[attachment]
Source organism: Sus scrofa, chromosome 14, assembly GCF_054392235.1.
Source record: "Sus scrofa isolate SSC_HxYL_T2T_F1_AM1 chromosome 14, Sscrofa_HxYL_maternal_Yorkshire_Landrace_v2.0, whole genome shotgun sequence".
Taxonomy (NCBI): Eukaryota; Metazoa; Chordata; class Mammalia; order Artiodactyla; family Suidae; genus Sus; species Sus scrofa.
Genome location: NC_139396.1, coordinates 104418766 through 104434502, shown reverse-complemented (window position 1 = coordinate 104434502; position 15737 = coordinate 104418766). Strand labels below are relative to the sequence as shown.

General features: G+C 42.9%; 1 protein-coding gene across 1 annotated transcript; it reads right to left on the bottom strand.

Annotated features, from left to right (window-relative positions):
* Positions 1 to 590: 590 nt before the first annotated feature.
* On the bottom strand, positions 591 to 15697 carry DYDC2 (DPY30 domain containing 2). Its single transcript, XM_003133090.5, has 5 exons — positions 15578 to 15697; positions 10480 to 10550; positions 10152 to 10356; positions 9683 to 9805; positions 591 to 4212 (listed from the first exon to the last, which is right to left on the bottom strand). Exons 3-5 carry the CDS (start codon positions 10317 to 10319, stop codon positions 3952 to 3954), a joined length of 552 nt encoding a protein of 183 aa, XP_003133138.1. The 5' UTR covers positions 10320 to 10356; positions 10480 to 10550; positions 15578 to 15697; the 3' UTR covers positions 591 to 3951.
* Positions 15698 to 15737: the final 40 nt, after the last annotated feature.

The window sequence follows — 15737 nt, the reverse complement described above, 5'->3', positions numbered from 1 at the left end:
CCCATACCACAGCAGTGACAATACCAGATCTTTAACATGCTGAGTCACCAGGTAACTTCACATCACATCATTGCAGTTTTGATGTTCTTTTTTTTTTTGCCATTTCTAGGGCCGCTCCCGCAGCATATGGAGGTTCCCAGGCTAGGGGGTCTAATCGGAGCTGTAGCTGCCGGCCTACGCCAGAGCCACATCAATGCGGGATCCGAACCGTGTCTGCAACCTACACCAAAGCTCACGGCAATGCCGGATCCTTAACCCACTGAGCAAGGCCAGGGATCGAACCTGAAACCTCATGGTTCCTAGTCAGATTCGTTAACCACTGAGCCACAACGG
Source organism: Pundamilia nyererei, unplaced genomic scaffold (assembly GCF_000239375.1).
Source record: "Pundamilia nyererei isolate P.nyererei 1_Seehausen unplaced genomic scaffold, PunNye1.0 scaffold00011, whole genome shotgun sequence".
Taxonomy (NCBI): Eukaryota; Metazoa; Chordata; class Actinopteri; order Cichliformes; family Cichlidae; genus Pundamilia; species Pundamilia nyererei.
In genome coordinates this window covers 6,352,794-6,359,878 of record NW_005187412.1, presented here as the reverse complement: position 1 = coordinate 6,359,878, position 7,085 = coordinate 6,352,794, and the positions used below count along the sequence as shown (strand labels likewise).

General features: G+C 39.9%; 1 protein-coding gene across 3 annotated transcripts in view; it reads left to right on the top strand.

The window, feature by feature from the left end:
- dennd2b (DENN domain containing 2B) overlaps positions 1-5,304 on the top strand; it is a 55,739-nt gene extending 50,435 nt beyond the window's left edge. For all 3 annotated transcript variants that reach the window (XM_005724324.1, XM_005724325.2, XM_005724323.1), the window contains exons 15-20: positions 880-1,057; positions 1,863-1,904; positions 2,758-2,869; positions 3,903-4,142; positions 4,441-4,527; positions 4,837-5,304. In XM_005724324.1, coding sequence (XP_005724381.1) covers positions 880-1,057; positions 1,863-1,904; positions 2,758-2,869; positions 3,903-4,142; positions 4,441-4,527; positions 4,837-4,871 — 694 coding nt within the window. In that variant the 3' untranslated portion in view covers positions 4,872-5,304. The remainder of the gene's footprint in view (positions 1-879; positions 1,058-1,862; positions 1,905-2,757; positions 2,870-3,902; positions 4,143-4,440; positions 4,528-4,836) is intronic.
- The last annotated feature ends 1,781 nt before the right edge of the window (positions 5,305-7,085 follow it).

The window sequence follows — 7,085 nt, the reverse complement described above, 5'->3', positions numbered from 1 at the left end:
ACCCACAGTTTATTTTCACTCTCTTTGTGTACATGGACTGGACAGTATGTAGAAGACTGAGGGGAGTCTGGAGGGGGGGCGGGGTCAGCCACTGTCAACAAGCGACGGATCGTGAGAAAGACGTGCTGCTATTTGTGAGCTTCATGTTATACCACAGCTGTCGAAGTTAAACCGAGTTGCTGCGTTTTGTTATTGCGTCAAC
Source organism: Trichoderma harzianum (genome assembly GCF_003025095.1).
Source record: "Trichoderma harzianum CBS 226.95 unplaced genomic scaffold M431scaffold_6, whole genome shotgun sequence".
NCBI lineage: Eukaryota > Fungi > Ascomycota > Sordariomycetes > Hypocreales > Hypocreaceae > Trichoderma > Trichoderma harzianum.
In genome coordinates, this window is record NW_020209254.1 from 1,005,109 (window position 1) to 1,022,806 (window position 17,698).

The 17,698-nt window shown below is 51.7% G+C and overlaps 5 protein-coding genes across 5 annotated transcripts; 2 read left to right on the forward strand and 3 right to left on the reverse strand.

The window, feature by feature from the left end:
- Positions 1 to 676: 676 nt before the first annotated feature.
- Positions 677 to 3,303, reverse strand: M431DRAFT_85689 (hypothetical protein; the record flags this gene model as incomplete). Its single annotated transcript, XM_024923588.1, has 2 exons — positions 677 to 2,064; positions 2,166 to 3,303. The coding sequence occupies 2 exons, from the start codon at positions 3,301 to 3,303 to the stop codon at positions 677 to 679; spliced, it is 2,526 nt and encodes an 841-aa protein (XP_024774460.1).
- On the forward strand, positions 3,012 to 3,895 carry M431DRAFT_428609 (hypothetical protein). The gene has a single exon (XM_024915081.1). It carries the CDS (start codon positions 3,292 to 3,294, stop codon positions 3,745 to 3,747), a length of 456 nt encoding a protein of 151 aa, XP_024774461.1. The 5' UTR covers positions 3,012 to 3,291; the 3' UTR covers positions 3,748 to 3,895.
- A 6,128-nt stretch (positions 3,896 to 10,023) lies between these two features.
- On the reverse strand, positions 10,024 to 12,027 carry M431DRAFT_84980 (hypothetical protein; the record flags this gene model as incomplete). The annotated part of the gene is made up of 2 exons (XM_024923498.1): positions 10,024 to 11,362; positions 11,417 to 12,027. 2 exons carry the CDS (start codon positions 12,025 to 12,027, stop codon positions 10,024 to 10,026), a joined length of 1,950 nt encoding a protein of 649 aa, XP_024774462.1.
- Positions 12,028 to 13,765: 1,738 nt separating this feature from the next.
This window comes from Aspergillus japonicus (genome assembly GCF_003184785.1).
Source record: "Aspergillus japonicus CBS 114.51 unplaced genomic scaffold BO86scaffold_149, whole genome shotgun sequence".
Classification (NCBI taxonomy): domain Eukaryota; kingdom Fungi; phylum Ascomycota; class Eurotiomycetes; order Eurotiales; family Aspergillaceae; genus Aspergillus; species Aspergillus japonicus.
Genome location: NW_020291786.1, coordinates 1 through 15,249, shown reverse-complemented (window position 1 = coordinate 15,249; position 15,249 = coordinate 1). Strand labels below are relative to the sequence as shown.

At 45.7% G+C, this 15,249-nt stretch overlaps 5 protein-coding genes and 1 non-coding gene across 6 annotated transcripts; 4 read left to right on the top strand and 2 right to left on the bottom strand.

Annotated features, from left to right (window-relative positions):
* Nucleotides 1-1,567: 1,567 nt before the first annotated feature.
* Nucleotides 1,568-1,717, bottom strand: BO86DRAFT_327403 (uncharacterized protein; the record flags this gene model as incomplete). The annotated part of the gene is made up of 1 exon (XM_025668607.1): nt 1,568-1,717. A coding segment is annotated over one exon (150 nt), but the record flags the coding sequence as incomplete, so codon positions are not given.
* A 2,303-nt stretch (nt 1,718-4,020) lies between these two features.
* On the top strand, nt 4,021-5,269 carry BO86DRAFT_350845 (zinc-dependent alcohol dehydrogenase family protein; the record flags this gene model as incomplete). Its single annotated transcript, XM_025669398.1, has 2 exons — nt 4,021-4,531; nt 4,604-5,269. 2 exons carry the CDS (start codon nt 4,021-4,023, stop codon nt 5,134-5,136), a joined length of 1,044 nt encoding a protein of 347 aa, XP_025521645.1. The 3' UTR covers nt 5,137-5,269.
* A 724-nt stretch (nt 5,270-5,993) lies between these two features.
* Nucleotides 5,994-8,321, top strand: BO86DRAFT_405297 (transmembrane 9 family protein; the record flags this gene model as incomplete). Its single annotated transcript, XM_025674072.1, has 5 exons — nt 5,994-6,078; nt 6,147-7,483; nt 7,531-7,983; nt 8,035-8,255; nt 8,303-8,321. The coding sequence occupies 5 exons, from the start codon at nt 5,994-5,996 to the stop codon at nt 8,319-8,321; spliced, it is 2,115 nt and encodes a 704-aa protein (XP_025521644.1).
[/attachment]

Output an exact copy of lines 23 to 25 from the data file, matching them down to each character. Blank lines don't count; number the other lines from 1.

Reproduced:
Source record: "Trichoderma harzianum CBS 226.95 unplaced genomic scaffold M431scaffold_6, whole genome shotgun sequence".
NCBI lineage: Eukaryota > Fungi > Ascomycota > Sordariomycetes > Hypocreales > Hypocreaceae > Trichoderma > Trichoderma harzianum.
In genome coordinates, this window is record NW_020209254.1 from 1,005,109 (window position 1) to 1,022,806 (window position 17,698).